Sid Meier’s Civilization: A New Dawn

James Kniffen

Publisher: Fantasy Flight Games

I wish they had a space program in the game. That’d be cool (Photo credits: Eric Martin@BGG)

I love Civilization games. Well, I should qualify that by saying I used to love Civilization based computer games growing up. As an adult, I have no desire to revisit the computer games due to time constraints, but the IDEA of playing civilization games has broad appeal since I want to recreate the nostalgic moments from my teenage years. This is part of the reason why I am always seeking a good implementation of a civilization board game that produces the epic moments without the hundreds of hours of play time. I know the original Civilization board game has a group of ardent followers, but the game length is prohibitively long. Enter Kevin Wilson’s Sid Meier’s Civilization which was published a decade ago. I was legitimately salivating at the prospect of playing the game. The 2010 game actually captured much of the core mechanics of the computer game on cardboard but in reality, the game dragged and required a hefty time investment. At least 3-4 hours if not more with newbies. It didn’t help that battles were too complicated and not intuitive and our first few games ended in utter failure. I got rid of the game years after my final play, always hoping to get to the table, but never had the energy to revisit the rules or the right company. In the mean time, “Euro” based civilization designs led by Through the Ages, and Nations took center stage. These games were really good in a Euro sort of way. They were all very meaty designs which managed to distill the main maps and battles into card driven affairs. I enjoyed most of them and all these games were well-received and remained highly rated. However, I still missed the spatial component of maps that seems to me, a must for all civilization-based games. To be clear, 99.9% of my collection are Euros. Pure solid Euros without a single “dudes on the map” design (ok, Space Hulk is the only exception). Civilization-based games are the only exception I am happy to entertain. Despite the different variations on the market, I got rid of almost all my civilization games since they I knew they would barely get any play time.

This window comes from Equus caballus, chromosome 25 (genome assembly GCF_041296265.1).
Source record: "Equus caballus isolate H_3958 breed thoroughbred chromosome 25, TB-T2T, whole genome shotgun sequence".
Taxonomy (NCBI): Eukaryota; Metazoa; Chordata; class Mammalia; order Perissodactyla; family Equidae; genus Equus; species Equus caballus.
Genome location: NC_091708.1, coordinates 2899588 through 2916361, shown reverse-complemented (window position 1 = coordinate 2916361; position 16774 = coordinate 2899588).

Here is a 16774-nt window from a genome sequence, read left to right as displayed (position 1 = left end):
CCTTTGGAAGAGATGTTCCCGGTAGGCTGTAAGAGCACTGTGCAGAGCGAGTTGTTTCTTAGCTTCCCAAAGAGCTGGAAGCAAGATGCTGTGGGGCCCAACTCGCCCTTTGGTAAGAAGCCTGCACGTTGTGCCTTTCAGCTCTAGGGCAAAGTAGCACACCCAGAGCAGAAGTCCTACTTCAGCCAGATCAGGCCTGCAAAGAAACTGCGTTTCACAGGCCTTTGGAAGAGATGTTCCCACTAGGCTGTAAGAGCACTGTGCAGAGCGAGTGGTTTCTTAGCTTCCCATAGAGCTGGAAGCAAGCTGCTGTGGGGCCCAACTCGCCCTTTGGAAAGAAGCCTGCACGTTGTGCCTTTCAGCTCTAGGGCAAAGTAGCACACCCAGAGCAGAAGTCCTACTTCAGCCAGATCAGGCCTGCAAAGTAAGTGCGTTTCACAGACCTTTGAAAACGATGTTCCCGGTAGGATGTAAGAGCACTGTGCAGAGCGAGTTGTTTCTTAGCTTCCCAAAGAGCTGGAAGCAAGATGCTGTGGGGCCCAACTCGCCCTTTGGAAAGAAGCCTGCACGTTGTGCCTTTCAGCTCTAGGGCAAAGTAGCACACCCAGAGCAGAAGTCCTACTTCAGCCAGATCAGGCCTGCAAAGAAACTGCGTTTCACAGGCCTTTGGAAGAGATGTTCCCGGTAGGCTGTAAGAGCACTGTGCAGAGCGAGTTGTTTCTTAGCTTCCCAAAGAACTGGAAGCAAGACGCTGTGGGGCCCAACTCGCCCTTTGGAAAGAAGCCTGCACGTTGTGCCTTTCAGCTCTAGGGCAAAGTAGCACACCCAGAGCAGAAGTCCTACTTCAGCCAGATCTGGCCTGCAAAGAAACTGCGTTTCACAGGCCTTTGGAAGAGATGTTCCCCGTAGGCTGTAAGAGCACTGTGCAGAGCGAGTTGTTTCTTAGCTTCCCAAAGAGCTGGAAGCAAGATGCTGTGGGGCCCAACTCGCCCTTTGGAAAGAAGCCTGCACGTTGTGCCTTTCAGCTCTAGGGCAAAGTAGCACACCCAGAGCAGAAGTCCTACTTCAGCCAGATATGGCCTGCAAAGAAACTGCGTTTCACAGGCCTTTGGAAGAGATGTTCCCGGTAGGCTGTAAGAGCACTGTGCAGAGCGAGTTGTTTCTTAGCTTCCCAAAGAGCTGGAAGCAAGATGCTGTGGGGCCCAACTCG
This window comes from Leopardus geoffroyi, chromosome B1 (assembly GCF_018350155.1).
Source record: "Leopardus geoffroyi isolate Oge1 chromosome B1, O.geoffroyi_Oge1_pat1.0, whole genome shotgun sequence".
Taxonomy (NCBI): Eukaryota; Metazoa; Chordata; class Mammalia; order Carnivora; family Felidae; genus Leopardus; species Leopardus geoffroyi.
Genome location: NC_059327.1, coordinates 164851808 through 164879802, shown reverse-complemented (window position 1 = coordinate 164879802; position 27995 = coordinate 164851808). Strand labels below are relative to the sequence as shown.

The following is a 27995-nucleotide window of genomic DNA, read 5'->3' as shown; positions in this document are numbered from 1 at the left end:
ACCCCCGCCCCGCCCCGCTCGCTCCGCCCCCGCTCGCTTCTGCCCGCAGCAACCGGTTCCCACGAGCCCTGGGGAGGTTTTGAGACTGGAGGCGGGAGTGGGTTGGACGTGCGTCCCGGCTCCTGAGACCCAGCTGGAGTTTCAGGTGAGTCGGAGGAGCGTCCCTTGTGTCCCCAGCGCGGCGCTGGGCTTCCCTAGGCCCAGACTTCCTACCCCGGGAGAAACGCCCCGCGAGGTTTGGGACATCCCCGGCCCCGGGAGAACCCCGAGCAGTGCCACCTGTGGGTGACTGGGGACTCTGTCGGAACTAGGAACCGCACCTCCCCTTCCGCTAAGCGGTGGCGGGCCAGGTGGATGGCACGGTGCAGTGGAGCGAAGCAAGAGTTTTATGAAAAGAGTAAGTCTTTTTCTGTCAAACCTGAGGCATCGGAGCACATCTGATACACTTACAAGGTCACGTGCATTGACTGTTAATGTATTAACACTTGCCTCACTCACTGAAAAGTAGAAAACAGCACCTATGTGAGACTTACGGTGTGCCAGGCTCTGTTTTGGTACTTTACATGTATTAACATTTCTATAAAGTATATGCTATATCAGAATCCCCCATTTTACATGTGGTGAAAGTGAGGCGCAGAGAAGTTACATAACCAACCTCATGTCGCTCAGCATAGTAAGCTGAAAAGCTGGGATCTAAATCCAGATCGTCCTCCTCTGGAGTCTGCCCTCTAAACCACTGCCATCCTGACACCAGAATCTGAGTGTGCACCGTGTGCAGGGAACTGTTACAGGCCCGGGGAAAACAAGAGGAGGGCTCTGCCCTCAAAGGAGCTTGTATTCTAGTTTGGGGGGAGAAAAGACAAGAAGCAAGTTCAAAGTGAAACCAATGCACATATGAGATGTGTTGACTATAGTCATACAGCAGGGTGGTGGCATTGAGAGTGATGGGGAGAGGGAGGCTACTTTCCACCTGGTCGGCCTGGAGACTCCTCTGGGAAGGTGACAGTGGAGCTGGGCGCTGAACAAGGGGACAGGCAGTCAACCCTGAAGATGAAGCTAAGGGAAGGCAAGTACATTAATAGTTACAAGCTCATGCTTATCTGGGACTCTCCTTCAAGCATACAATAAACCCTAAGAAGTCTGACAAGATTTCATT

Enter the most recent interation of Sid Meier’s Civilization from FFG. This game actually came out a few years back but I guess the hype was considerable less than the previous version. The only reason I decided to try A New Dawn is because a) Sid Meier’s name is on it and b) It is purportedly VERY streamline. What I wanted was a 4x game distilled all the way to, but not crossing over to the land of the abstract. It is a tall task, I know. I wanted a game so streamlined that rules are simple and a cheat sheet is not required without completely discarding the essence or feel of playing a civilization game. The reviews for A New Dawn seem to suggest that the game is just that. Short, sweet and still immersive enough: 30min/player. Too good to be true perhaps?

A New Dawn is a race game. Period. This is not exactly surprising given that civilizations compete for dominance in resources, arms and soft power. In the original computer game, the space race is the defining moment for winning the game. The first player to develop a space program and launch a rocket wins the race. In a standard game of A New Dawn, the race is to complete three objectives from three separate objectives cards, with each card having two objectives. All you need is to fulfill one of the two objectives on each card. An epic game would have you fulfill four objectives. Objectives are quite mundane and standard for these civilization games: build 8 cities, conquer two cities or city-states, obtain highest technology rank, build two wonders of a particular type, etc. The first player that fulfills all three objectives on each card triggers the end game and wins the game if no one else can complete the objectives in that round.

The game features many familiar and comforting elements for a civilization game: modular map tiles, technology upgrades, caravans, barbarians, resource harvesting, capital cities and neutral city states, natural wonders, unique leaders and finally, the defining feature of all bonafide civilization games: Wonders. The rules are too numerous to recount, so it is impossible to spell out the details with all its pros and cons. There are many things I enjoyed about the game but it also comes with several gripes. Without elaborating the game, I will spell out one major element of the game which I like and also dislike.